SISTER ROSETTA THARPE

If you’ve never heard of Sister Rosetta Tharpe, you can be forgiven. But the work done by the woman – playing rock & roll when there was NO SUCH THING – cannot be ignored. In the 1930s and 40s, Tharpe melded blues, gospel, bluegrass, and country into a brew that eventually would become rock & roll music, influencing some of the biggest MALE names that ever were uttered in the music industry. Little Richard, Johnny Cash, Chuck Berry, and Elvis Presley all cited her as influential and her guitar work wouldn’t be out of place in today’s rock world. If you’d like to learn more about her, YouTube has a simply outstanding look at her life that is well worth the time to check out.

Guess it would be obvious that I personally think Sister Rosetta Tharpe should be inducted this spring!

Fans will be able to vote on the inductees, choosing up to five candidates per day until the vote closes. The top vote getter from that process is usually a lock for entry – the previous five winners of the Fan Vote (Rush, KISS, Stevie Ray Vaughan, Chicago, and Journey) all were inducted – and there are usually six or more nominees inducted. We’ll find out next spring who will be the newest members of the Hall…and we’ll be back to debate the merits of those inductions!

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Volbeat Deserving Of “Next Big Thing” Status; Amaranthe Presents Unique Sound

One of the things I enjoy in my well-rounded life is some great music. There are things that I come across that I simply cannot stand (such as Taylor Swift’s caterwauling…seriously, can someone give the girl a gift certificate to buy a voice?), but when I come across something I find great, I like to tell people about it. As my general preference is for harder edged rock, it will often go in that direction (but not always…).

Of late, there are several bands that I am very high on. Previously I told you about Halestorm and, if you want to get on that train, they should have a new album out towards the end of the year (meanwhile, jump on their ReAniMate 3.0 covers album). Here’s two more that you should be considering: one is a major opener for one of the biggest tours of the summer and the other presenting a different sound, if you will, in the hard rock genre. As always, I don’t claim to be on the band first, but I do think they’ve got some legs to them for the future!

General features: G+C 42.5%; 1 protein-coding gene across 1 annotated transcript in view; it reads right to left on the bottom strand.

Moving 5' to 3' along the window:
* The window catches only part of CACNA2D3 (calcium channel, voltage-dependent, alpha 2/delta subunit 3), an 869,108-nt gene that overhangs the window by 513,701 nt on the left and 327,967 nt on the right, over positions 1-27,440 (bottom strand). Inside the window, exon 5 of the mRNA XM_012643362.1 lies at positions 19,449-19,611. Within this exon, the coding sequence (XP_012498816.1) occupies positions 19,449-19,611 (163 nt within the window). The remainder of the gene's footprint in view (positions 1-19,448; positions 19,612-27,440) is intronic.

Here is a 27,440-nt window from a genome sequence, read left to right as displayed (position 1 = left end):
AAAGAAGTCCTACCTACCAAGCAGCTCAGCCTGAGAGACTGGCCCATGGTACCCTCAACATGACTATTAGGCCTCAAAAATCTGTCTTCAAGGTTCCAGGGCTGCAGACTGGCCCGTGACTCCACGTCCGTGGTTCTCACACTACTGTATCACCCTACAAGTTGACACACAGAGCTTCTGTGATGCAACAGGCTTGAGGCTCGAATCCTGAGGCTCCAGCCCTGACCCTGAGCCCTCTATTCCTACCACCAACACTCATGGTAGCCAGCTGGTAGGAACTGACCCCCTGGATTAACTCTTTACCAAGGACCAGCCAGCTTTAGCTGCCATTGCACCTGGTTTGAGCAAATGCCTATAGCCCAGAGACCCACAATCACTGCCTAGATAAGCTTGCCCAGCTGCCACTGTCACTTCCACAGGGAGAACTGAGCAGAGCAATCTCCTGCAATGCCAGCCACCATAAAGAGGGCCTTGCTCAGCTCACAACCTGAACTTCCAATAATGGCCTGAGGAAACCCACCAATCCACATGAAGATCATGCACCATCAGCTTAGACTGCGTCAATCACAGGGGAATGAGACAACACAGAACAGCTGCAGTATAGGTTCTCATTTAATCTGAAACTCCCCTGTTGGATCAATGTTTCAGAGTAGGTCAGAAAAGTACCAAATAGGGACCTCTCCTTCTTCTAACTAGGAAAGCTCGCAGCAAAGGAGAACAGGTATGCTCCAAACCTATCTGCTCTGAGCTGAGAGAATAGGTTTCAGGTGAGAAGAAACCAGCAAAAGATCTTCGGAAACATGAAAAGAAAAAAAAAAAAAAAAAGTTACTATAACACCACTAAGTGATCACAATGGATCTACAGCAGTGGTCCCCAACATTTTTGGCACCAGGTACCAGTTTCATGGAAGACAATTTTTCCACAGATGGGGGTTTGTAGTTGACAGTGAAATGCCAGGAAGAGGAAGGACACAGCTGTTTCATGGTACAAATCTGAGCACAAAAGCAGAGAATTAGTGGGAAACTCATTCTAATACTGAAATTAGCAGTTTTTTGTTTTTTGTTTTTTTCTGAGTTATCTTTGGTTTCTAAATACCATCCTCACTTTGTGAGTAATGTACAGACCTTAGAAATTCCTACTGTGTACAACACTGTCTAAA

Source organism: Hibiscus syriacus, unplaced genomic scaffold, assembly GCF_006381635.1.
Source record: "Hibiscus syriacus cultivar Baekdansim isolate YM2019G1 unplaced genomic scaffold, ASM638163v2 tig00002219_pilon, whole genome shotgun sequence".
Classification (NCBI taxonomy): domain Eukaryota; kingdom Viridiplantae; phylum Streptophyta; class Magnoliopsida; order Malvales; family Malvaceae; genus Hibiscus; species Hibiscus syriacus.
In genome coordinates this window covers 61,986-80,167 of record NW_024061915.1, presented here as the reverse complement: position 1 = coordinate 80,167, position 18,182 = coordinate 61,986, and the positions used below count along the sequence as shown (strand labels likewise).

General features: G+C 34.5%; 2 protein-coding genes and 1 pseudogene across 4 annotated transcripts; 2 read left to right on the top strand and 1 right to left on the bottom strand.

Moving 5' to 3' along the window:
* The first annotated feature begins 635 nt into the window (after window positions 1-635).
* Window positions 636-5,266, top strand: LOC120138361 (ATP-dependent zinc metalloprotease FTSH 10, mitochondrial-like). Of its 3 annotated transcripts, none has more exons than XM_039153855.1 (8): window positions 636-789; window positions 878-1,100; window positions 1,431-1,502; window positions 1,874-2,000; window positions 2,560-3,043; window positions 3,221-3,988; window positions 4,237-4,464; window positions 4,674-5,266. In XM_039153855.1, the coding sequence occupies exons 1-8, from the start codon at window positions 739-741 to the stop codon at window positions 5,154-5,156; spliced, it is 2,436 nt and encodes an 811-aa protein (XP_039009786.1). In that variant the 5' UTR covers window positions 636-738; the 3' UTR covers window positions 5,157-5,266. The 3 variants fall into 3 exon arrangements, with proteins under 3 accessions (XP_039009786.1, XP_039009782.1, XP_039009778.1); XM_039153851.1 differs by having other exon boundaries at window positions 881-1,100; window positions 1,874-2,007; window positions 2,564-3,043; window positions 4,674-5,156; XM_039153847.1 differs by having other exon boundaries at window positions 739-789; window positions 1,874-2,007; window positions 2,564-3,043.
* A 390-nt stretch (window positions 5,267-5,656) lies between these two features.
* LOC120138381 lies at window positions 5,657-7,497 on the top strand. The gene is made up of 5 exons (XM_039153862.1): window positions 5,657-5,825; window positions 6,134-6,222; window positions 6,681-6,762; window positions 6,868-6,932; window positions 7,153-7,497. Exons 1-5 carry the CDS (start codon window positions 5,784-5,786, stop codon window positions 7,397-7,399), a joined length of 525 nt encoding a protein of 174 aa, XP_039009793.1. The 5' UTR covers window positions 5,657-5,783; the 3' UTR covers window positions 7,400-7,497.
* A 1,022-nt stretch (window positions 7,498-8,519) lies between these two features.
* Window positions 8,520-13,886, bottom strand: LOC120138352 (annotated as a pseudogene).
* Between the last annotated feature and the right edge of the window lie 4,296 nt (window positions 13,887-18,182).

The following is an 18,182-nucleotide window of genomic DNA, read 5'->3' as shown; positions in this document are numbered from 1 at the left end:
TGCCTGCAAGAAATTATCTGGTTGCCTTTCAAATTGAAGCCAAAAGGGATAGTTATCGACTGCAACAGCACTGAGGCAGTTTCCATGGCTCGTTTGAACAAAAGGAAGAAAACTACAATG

Volbeat

Volbeat is a band out of Denmark that has been a 16-year “overnight success.” Despite having great success in Europe with their mixture of rockabilly, hard rock, and punk – surprisingly, the band rarely embraces a hard-core metal or thrash sound – Volbeat was unable to penetrate the U. S. market to any great extent. That changed with their latest release, Seal the Deal and Let’s Boogie, which debuted in the Billboard Magazine‘s Top Five Albums the week of its release last year. As we speak, Volbeat is joined by Avenged Sevenfold (on some stops) as the warmup acts for the massive Metallica “WorldWired” tour that is hitting stadiums in the U. S. and worldwide.

That they all are considered hard rock acts (Metallica delves into thrash metal and A7X crushes their more metalcore sound) demonstrates the diversity of the hard rock arena. Volbeat, as stated before, aren’t your typical metalheads, incorporating sounds from across the spectrum into their particular brew. On earlier efforts, Volbeat’s sound was more inspired by country music such as Johnny Cash (their effort previous to this, Outlaw Gentlemen and Shady Ladies, had a theme to it that gave you impressions of a Clint Eastwood spaghetti Western). With Seal the Deal, however, Volbeat has a sound more reminiscent of The Offspring than anything else.